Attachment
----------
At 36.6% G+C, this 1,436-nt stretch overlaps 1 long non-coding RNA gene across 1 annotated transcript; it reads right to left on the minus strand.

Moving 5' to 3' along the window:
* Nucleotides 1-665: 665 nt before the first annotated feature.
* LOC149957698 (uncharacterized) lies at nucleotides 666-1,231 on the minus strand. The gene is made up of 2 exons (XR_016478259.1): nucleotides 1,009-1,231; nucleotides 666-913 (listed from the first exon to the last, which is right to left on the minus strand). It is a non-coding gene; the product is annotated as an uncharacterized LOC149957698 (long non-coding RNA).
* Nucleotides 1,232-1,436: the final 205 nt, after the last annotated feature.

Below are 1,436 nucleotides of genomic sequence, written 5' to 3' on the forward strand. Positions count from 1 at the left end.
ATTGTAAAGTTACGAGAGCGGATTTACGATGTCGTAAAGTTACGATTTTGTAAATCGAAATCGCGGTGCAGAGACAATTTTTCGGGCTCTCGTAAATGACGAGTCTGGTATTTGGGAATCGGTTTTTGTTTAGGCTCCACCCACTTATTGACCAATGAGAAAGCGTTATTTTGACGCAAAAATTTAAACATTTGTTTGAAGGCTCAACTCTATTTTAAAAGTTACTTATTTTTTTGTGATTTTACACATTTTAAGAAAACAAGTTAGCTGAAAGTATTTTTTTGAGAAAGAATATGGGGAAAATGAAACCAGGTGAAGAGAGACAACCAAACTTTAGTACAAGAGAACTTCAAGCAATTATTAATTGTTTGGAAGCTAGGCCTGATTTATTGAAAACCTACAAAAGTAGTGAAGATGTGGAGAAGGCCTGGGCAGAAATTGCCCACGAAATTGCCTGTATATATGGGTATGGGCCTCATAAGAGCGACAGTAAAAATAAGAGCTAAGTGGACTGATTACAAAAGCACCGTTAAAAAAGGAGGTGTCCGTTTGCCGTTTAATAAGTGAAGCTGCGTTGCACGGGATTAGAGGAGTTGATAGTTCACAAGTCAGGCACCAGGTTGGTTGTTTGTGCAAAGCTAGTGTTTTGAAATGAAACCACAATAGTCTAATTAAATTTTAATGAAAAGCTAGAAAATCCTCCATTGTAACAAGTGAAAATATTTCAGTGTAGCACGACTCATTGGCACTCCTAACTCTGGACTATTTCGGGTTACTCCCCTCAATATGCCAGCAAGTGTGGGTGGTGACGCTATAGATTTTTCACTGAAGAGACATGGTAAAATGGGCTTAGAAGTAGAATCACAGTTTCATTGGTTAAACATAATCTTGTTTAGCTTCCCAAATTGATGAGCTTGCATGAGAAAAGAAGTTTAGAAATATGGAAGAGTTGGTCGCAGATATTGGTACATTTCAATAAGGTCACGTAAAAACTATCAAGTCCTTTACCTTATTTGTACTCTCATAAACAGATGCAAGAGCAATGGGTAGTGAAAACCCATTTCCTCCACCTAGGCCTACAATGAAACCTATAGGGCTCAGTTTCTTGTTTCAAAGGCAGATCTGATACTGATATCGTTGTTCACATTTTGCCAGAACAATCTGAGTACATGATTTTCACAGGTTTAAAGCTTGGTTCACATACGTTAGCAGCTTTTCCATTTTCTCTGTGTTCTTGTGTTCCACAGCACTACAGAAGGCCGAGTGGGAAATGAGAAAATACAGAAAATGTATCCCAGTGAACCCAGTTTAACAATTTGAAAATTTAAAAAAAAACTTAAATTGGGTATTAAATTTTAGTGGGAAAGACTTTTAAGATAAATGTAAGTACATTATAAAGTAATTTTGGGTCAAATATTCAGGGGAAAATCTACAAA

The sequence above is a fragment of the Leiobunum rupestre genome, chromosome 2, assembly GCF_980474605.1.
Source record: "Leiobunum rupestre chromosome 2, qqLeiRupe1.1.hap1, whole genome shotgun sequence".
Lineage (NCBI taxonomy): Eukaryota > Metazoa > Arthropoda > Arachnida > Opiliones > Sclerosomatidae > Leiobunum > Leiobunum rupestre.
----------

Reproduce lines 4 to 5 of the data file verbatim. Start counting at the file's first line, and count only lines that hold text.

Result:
* LOC149957698 (uncharacterized) lies at nucleotides 666-1,231 on the minus strand. The gene is made up of 2 exons (XR_016478259.1): nucleotides 1,009-1,231; nucleotides 666-913 (listed from the first exon to the last, which is right to left on the minus strand). It is a non-coding gene; the product is annotated as an uncharacterized LOC149957698 (long non-coding RNA).
* Nucleotides 1,232-1,436: the final 205 nt, after the last annotated feature.